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P. P. Panengad, G. T. Salazar, M. S. Liew, M. Raghunath, J. S. Mehta, R. W. Beuerman, D. T. Tan; Biological Cornea Glue - In vitro Evaluation. Invest. Ophthalmol. Vis. Sci. 2010;51(13):389.
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© ARVO (1962-2015); The Authors (2016-present)
To elucidate the optimization of tissue transglutaminase (TG2) based surgical adhesive formulation, its method of delivery, properties and biocompatibility in different target tissues especially the cornea.
Human corneal tissue was tested for the presence of TG2 substrate sites using histochemical enzyme activity assay. The ability of the enzyme delivery system to precisely deliver the active enzyme without tissue damage was tested by contact transfer of the concentrated enzyme to human corneal cryosections, followed by the assay of the enzyme activity. The ability of the enzyme to achieve adhesion in corneal tissue was studied by incising cadaveric human corneal tissue to produce flap wounds, incubation, and then mechanical testing after contact-transferring concentrated enzyme to the tissue interface. The degradation of the enzyme activity with time at room temperature was studied by assaying the enzyme activity of the contact transfer spots at increasing time points after the delivery of the concentrated enzyme on human corneal cryosections.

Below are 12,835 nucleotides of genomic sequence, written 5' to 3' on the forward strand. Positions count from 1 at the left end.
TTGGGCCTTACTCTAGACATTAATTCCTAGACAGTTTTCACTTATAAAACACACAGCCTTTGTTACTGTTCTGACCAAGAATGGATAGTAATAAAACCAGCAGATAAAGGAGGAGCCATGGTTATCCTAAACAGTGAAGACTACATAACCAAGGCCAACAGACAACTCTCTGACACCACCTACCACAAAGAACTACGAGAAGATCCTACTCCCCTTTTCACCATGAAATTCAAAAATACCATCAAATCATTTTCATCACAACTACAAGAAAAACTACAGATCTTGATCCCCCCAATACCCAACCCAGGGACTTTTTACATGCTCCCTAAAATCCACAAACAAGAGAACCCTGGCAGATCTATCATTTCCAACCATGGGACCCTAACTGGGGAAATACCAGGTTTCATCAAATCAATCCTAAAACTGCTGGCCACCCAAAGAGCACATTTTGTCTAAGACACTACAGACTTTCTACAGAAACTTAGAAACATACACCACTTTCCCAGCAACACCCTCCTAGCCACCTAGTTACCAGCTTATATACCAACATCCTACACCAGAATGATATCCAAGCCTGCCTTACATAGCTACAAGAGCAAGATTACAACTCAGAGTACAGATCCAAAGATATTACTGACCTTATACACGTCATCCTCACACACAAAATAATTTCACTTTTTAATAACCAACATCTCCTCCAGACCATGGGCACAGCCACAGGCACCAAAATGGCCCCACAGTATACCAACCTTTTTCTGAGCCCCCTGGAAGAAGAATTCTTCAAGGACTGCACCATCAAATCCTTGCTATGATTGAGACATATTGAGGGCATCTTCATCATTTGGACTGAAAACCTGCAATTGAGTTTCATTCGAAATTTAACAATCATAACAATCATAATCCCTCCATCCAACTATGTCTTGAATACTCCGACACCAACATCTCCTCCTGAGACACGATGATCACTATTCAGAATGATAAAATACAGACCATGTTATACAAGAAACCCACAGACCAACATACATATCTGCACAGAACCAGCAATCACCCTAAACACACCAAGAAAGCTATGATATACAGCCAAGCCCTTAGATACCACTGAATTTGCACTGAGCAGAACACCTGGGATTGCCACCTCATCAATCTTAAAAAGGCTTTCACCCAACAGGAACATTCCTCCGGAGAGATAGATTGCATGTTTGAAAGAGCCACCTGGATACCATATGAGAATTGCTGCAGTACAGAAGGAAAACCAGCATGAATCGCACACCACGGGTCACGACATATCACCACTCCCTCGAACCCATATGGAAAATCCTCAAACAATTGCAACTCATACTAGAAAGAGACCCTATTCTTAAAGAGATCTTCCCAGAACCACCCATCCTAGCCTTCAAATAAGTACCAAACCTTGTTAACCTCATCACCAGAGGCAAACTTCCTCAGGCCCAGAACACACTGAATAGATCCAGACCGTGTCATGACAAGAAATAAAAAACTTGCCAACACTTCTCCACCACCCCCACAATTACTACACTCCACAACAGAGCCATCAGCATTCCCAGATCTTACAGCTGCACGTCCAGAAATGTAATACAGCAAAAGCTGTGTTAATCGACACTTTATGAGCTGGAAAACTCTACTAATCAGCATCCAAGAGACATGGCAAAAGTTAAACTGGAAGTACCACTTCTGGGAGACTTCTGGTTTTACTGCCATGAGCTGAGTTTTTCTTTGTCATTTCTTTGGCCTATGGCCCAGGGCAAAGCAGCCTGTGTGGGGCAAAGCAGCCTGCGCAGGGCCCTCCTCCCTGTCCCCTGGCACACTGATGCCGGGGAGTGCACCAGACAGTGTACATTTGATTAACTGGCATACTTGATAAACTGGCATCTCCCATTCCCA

Human cornea showed abundant substrate sites for human TG2. Precise delivery of the concentrated active enzyme was demonstrated on human cornea. In initial mechanical testing, the breaking stress of the corneal flap wounds closed after the delivery of the active enzyme was many folds greater than that of the control without the active enzyme. The activity of the delivered enzyme spots on corneal tissue was observed to last more than 4 hour after the delivery.
Human cornea is proved to have abundant TG2 substrate sites and hence a good target for testing a TG2 based adhesive. The new enzyme delivery method is efficient in precisely delivering the active enzyme to the tissue interface where the adhesion is needed, with its activity maintained for an appropriate duration. The enzyme adhesive may serve as effective biological glue for the use in corneal surgeries; further studies are in order to demonstrate test performance with respect to currently available ophthalmic glues.
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